T. R. U. T. H.

T. R. U. T. H.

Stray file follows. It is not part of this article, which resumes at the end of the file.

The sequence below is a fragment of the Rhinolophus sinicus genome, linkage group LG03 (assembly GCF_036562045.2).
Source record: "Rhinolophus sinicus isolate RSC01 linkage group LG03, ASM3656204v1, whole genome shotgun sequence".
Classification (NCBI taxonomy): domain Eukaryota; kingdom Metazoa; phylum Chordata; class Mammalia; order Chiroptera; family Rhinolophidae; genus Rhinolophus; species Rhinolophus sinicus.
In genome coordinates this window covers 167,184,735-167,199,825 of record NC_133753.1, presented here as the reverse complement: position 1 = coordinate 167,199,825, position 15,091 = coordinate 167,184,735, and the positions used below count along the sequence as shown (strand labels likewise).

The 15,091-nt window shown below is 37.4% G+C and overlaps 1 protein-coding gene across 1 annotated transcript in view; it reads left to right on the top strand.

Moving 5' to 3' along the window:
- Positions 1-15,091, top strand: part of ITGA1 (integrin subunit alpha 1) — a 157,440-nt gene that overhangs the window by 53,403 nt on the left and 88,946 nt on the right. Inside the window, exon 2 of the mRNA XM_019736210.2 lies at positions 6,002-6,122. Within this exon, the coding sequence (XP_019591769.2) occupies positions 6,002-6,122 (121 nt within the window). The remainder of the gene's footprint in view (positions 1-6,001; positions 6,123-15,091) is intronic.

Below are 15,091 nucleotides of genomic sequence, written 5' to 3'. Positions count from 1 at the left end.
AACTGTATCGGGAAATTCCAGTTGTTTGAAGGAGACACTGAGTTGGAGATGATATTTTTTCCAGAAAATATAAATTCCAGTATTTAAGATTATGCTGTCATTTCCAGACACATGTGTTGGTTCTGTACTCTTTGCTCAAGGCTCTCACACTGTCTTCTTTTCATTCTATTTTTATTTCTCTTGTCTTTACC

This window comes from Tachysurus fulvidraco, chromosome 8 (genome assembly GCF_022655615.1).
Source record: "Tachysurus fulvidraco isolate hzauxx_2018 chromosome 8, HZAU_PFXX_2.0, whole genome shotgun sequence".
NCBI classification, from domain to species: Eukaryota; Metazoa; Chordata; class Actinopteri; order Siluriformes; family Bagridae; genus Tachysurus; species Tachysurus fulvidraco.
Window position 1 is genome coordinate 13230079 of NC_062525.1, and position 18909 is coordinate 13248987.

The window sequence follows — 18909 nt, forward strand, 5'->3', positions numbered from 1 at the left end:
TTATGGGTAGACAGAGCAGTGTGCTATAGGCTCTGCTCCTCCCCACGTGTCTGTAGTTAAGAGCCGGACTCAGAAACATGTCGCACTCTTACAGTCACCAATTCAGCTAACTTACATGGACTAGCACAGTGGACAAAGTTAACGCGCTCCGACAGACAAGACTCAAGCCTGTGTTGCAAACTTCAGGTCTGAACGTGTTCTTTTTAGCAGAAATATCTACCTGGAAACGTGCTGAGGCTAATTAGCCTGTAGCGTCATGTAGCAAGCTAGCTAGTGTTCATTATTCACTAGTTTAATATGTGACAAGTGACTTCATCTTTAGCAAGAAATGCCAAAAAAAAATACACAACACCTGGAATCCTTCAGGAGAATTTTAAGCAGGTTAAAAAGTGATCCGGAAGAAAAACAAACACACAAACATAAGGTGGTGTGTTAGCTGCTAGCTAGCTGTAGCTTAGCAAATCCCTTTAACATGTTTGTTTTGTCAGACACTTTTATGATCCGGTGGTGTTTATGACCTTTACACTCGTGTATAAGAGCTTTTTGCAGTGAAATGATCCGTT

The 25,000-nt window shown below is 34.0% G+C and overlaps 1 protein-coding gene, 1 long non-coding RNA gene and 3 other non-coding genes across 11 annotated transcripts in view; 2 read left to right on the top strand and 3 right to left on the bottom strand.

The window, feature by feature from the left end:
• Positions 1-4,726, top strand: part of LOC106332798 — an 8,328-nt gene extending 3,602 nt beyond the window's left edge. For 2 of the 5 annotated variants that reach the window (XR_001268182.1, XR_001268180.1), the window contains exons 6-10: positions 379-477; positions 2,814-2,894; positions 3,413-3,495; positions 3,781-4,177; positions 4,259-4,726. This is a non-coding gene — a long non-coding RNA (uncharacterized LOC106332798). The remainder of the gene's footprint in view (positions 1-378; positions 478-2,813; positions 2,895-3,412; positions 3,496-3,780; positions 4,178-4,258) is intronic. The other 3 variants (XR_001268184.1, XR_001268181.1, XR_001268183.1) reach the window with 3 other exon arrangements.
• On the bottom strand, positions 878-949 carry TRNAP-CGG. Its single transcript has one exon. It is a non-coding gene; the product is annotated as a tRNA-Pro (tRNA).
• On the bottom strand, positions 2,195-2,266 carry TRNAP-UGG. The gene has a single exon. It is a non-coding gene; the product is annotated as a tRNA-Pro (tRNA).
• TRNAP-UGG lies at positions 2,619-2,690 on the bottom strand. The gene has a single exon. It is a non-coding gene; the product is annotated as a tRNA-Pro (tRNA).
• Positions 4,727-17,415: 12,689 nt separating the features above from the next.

“It was a confidence thing. I didn't write for ages,” Guy Sebastian tells Apple Music. Prior to working on T.R.U.T.H., the Sydney pop artist severed ties with his former management, leading the singer down a dark path of self-doubt that, for the first time in his 17-year career, stopped him from writing songs. “I was a bit heartbroken, more sad than angry when it all went down,” he says. “It felt weirdly like a divorce. There were so many unknowns and I had no confidence. Mentally, I had the yips that sportsmen get.” It took time, effort, and patience, but the singer and songwriter eventually found his feet—and his creativity—again. Musically, his ninth album is rich and warm, drawing on soul, gospel, and blues alongside the pop hits and ballads that are something of a signature for him. Thematically, it revolves around honesty, personal strength, and love—not just for others, but for yourself. “I think the power of truth became really evident in my life during that time and it actually filled me with tons of confidence,” he says. “The album title, and even the accompanying image, is just so perfect for what I feel. It's that realization that truth really is powerful and that it's your friend—when you're on the right side of it, anyway.” Below, he talks through each track on T.R.U.T.H. Before I Go “It was the first song I wrote when I sat down to officially write for the album, and it was the thing that set the whole tone for the rest. I always describe it as my fight song. It’s that thing that reminded me that no one can put a ceiling on what you do, or an expiry date. It’s my ‘rise above’ song. It filled me with a massive amount of confidence, because I could sit down and write that, and then I guess my gauge went at that point.” Believer “It’s a song for [my wife] Jules really. It's about those emo moments that we go through in relationships sometimes where we get down on ourselves and get a little bit self-deprecating, and say that we're not good enough for the other person, and they'd be better off with someone else. We went through a few things, as every couple does, where you start to get that sentiment and you're not speaking each other's love languages and you start to doubt that you're the right person for that other person. So I basically wrote that as a reminder to Jules that she can preach that point all she wants but she'll never make me a believer.” Choir “It was about a mate of mine, Luke, he passed away and had a real battle with mental health. I sat down to write a ballad initially, but it didn't feel right, and I just couldn't get through it. So I thought I'd rather write something that's more of a celebration of him and what he's gone through, and used his memory as a reminder to look out for one another. I struggle with certain parts. There’s a lyric in the bridge—‘Someday I know, my friend, I'm going to see you again/And when I do you better have a part for me/You sing the melody and I'll sing the harmony.’ He was an incredibly giving person, and that lyric is always a tough lyric to get through.” I'm Your Man “It’s the only song I haven't written on one of my albums for a very long time. I just struggle to resonate with stuff that's been written by somebody else. But then when I learnt of who wrote it, I knew why I resonated with it so much—it was DNA, who are an Aussie duo, and [songwriter] Sarah Aarons. She’s an absolute beast and incredible talent. So it was a no-brainer. I just loved the song immediately, and I love that it's not trying to be anything, it's not trying to go to that huge chorus—it's just a really soulful melody the whole way through.” Standing With You “I wrote this during COVID, in late March, with Jamie Hartman in LA. It was the last flight I was on, the last time I was on a plane, just before they closed all the borders and everything. I was en route to the writing session in an Uber, and I saw this post from my cousin about his journey with depression. And then he went into all the things that made it better and helped him. So I got into the session and I said to Jamie, ‘Mate, would you mind if we wrote a song for people who are feeling isolated right now, people who are feeling like they're alone.’ We both cried in the studio, which is not something that happens all the time.” Only Thing Missing “I also wrote this one during COVID. It’s really just a jam. I wrote it with [songwriting duo] The Orphanage over Zoom; that was the first song I've written via that process. Trevor [Brown] was in Orange County, Zaire [Koalo] was in LA somewhere, and I was in Maroubra. We just did it from scratch and started playing instruments all on our own, but we had this software where we could listen to each other in real time. It’s a really cool way to write, and I guess it's cognizant of the time that we're going through. I'll always listen to that song in the future and think about COVID and that process.” Love on Display “It's not terribly personal, it's just a sentiment that I feel like we all can do with. That unashamed, unencumbered feeling of just getting out there and being proud of your relationship in all shapes and sizes. I needed something a bit of a feel-good escape after something that was more of a deep song like ‘Standing With You.’” Who I Love “I wanted to write something that was a really simple and beautiful way of saying, ‘You're enough, I don't want anything else. Your flaws are what make you beautiful. I don't want anything else, that's who I fell in love with.’” In a World (feat. Shungudzo) “I'd probably say my favorite song. I wrote it for [my son] Archie. I wrote it with Shungudzo, who's just an incredible person, obviously an incredible artist as well. She’s the first Black female gymnast to represent Zimbabwe; she's a proper high achiever. And then obviously she's an incredible singer, an incredible artist. We wrote that song after a school shooting. So there's a line that anchors that content which is ‘In a world where it's safe to go outside, it's where we're supposed to be/Where teachers can just teach instead of training for a tragedy.’ It’s basically just a prayer for my children, saying I want to give them that world, and I wish I could. I wish I could give them a world that's safer, that isn't so full of conflict or moronic, divisive leaders. I think it's every parent's wish: to have a safe place for their kids.” Let Me Drink (feat. The HamilTones & Wale) “I reckon I wrote that song in about eight minutes. I had The HamilTones coming in to do some background vocals on the album—they are just the most incredible singers. We flew them to LA. The night before they got there, I thought to myself, ‘I'm an idiot, why don't I write something that's completely catered to them?’ It just sounds like soul, like it's old-school church. That call-and-answer thing is in my blood. Then when it took life the next day in the studio, I was beside myself. I literally didn't even have to explain it to them.” If He Won’t “I wrote it with Tobias Jesso Jr. He’s Canadian but he married a local artist in Australia and they live in Byron; they're full hippie. They grow everything on their property, it's like an old church that they've converted into a house. There's no internet, no phone coverage, there was one power point in the room where we wrote, and an upright piano, so if we wanted to look up any analogies or anything, even synonyms, we couldn't access the internet. So it was this really organic process. It’s basically a friend-zone song. When you're friends with a crush, and you just so badly want to rat on the person they're with so that you can cut their lunch. There's so much you want to say, but you're trying to be the bigger person.” Fantasize “The production is so layered, it's just so lush. That's the Orphanage boys again, and there’s no way I couldn't put it on the album. I weirdly feel like it was a song that was already there. I know there's probably a lot of songwriters that have that process. I was singing it going, ‘No, that's a song already. I swear that's a song.’ It was coming out, and I felt like that top line already existed—I was literally just singing out loud what I thought the song should be over that music. So it came out really quick and that was done super fast.”